• It seems that was the cause. So, the lesson I am learning form this misfortune (provided the conclusion is confirmed by a much longer run) is that bad casting which sometimes does not even cause an exception (there are such circumstances) can accumulate somewhere and that memoy (stack) gets fed up at one point and throws an exception.
    AlexB
    Friday, September 11, 2009 3:56 PM
  • I've marked all contributors' posts as answers because they are definitely useful for me in other ways.

    Thanks.
    AlexB
    Friday, September 11, 2009 3:58 PM
  • It seems that was the cause. So, the lesson I am learning form this misfortune (provided the conclusion is confirmed by a much longer run) is that bad casting which sometimes does not even cause an exception (there are such circumstances) can accumulate somewhere and that memoy (stack) gets fed up at one point and throws an exception.
    AlexB

    Hey Alex...could you provide an example of such a bad cast? Thanks!


    William Wegerson (www.OmegaCoder.Com)
    Friday, September 11, 2009 7:46 PM
  • Let's say you are retrieving values from Sql Server,

                        foreach ( System.Data.Common.DbDataRecord sqlL1Record in rdr )
                        {
                            DataRow L1Row = Globals.dtSets.Tables[ tableIndex ].NewRow ( );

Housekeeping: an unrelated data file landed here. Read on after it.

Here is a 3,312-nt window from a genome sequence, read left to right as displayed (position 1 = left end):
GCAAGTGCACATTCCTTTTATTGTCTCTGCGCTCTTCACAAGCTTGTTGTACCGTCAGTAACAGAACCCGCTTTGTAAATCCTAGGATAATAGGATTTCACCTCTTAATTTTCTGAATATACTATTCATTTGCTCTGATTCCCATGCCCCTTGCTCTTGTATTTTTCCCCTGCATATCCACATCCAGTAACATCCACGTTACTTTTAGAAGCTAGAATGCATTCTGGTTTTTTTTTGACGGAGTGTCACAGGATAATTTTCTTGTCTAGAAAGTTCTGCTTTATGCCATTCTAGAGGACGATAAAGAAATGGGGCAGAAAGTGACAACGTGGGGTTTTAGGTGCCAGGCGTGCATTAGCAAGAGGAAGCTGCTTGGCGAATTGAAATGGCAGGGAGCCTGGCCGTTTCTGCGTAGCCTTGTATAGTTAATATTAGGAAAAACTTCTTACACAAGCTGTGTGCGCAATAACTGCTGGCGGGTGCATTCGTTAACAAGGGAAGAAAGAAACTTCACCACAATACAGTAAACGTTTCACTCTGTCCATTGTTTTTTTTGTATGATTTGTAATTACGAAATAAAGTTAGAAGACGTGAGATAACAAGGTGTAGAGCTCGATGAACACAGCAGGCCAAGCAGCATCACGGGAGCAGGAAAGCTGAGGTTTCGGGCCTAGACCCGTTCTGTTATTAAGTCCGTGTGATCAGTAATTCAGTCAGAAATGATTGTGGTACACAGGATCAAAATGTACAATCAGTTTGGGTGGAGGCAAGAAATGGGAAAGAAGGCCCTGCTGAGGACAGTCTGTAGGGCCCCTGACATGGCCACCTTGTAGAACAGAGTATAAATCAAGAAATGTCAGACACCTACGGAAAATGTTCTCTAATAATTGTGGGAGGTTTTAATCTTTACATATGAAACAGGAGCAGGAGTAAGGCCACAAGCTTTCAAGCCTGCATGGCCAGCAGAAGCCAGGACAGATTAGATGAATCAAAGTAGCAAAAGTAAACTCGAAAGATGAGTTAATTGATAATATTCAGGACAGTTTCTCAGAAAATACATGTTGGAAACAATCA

L1Row[ "Date" ] = ( DateTime )sqlL1Record[ "dateTimed" ];
                            L1Row[ "Bid" ] = ( double )sqlL1Record[ "bid" ];

    If I forget to cast the objects the values still be placed into the table but.... I don't know how to describe it.... but sooner or later there might be a trouble. I don't quite recall how I discovered it and what pointed toward the solution because of the hectic schedule and the need to take care of so many things but my impression is that because of such negligence exceptions like StackOverflow might eventually happen.
    AlexB
    Friday, September 11, 2009 11:11 PM
  • Gotcha...I worked on a system where we would annoint the targetted entity classes' properties with attributes describing how the data should be handled from the dataset. Basically the target column name and possibly the type of data (int/datetime/double). Then when it came time to extract the data a generic method would take the entity, reflect and enumerate the properties and thanks to the attribute extract the specific field from the dataset and cast/extract the proper data type to the object.

    Once setup the only failures occured during debug code creation time and where easily tracked thanks to the exception handling.  Plus one no longer had to extract data to properties of new tables/classes because the system did it all for you via the attributes and the generic method.

    Thanks for the clarification. :-)
    William Wegerson (www.OmegaCoder.Com)
    Saturday, September 12, 2009 2:52 AM
  • Thank you Bill. it is very valuable. Could you give a sample code of the attribute you've used? I will definitely implement something like this.
    AlexB
    Saturday, September 12, 2009 4:29 PM
  • I will try to get one to you tomorrow in the form of a blog post.


    William Wegerson (www.OmegaCoder.Com)
    Saturday, September 12, 2009 7:37 PM
  • Thank you Bill.
    AlexB
    Monday, September 14, 2009 2:49 PM